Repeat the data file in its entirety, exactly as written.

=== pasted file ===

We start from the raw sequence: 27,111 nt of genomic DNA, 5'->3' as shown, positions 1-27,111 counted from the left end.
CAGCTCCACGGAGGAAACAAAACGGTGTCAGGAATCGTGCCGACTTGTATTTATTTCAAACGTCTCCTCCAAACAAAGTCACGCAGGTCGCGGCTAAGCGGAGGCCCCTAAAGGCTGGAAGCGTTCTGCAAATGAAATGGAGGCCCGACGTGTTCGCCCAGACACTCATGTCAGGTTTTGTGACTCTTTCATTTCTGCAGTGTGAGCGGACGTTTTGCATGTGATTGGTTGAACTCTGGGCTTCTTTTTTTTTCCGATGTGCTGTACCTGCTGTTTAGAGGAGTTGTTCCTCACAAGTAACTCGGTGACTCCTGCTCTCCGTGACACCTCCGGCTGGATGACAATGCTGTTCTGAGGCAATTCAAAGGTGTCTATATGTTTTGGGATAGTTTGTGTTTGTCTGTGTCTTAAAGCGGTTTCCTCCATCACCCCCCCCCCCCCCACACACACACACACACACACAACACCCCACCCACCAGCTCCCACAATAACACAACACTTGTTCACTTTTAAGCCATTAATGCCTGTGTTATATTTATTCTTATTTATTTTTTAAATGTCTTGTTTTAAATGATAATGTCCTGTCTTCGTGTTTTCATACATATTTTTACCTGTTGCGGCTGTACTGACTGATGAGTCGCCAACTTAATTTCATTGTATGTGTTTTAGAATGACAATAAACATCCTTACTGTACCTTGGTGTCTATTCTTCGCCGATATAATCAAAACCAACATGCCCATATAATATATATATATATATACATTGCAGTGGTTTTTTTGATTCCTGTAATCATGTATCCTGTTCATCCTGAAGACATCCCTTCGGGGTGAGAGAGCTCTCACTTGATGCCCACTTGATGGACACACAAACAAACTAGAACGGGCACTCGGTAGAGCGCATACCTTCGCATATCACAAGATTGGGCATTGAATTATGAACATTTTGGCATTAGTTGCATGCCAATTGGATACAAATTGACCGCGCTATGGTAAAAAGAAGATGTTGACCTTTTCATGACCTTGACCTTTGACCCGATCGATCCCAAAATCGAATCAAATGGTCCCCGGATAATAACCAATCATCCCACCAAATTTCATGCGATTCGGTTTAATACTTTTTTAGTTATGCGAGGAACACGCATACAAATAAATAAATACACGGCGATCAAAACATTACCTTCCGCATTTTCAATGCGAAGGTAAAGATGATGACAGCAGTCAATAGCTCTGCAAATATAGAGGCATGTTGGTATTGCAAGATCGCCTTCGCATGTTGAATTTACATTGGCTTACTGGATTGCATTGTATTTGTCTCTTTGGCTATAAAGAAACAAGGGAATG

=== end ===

We start from the raw sequence: 27,111 nt of genomic DNA, 5'->3' as shown, positions 1-27,111 counted from the left end.
CAGCTCCACGGAGGAAACAAAACGGTGTCAGGAATCGTGCCGACTTGTATTTATTTCAAACGTCTCCTCCAAACAAAGTCACGCAGGTCGCGGCTAAGCGGAGGCCCCTAAAGGCTGGAAGCGTTCTGCAAATGAAATGGAGGCCCGACGTGTTCGCCCAGACACTCATGTCAGGTTTTGTGACTCTTTCATTTCTGCAGTGTGAGCGGACGTTTTGCATGTGATTGGTTGAACTCTGGGCTTCTTTTTTTTTCCGATGTGCTGTACCTGCTGTTTAGAGGAGTTGTTCCTCACAAGTAACTCGGTGACTCCTGCTCTCCGTGACACCTCCGGCTGGATGACAATGCTGTTCTGAGGCAATTCAAAGGTGTCTATATGTTTTGGGATAGTTTGTGTTTGTCTGTGTCTTAAAGCGGTTTCCTCCATCACCCCCCCCCCCCCCACACACACACACACACACACAACACCCCACCCACCAGCTCCCACAATAACACAACACTTGTTCACTTTTAAGCCATTAATGCCTGTGTTATATTTATTCTTATTTATTTTTTAAATGTCTTGTTTTAAATGATAATGTCCTGTCTTCGTGTTTTCATACATATTTTTACCTGTTGCGGCTGTACTGACTGATGAGTCGCCAACTTAATTTCATTGTATGTGTTTTAGAATGACAATAAACATCCTTACTGTACCTTGGTGTCTATTCTTCGCCGATATAATCAAAACCAACATGCCCATATAATATATATATATATATACATTGCAGTGGTTTTTTTGATTCCTGTAATCATGTATCCTGTTCATCCTGAAGACATCCCTTCGGGGTGAGAGAGCTCTCACTTGATGCCCACTTGATGGACACACAAACAAACTAGAACGGGCACTCGGTAGAGCGCATACCTTCGCATATCACAAGATTGGGCATTGAATTATGAACATTTTGGCATTAGTTGCATGCCAATTGGATACAAATTGACCGCGCTATGGTAAAAAGAAGATGTTGACCTTTTCATGACCTTGACCTTTGACCCGATCGATCCCAAAATCGAATCAAATGGTCCCCGGATAATAACCAATCATCCCACCAAATTTCATGCGATTCGGTTTAATACTTTTTTAGTTATGCGAGGAACACGCATACAAATAAATAAATACACGGCGATCAAAACATTACCTTCCGCATTTTCAATGCGAAGGTAAAGATGATGACAGCAGTCAATAGCTCTGCAAATATAGAGGCATGTTGGTATTGCAAGATCGCCTTCGCATGTTGAATTTACATTGGCTTACTGGATTGCATTGTATTTGTCTCTTTGGCTATAAAGAAACAAGGGAATG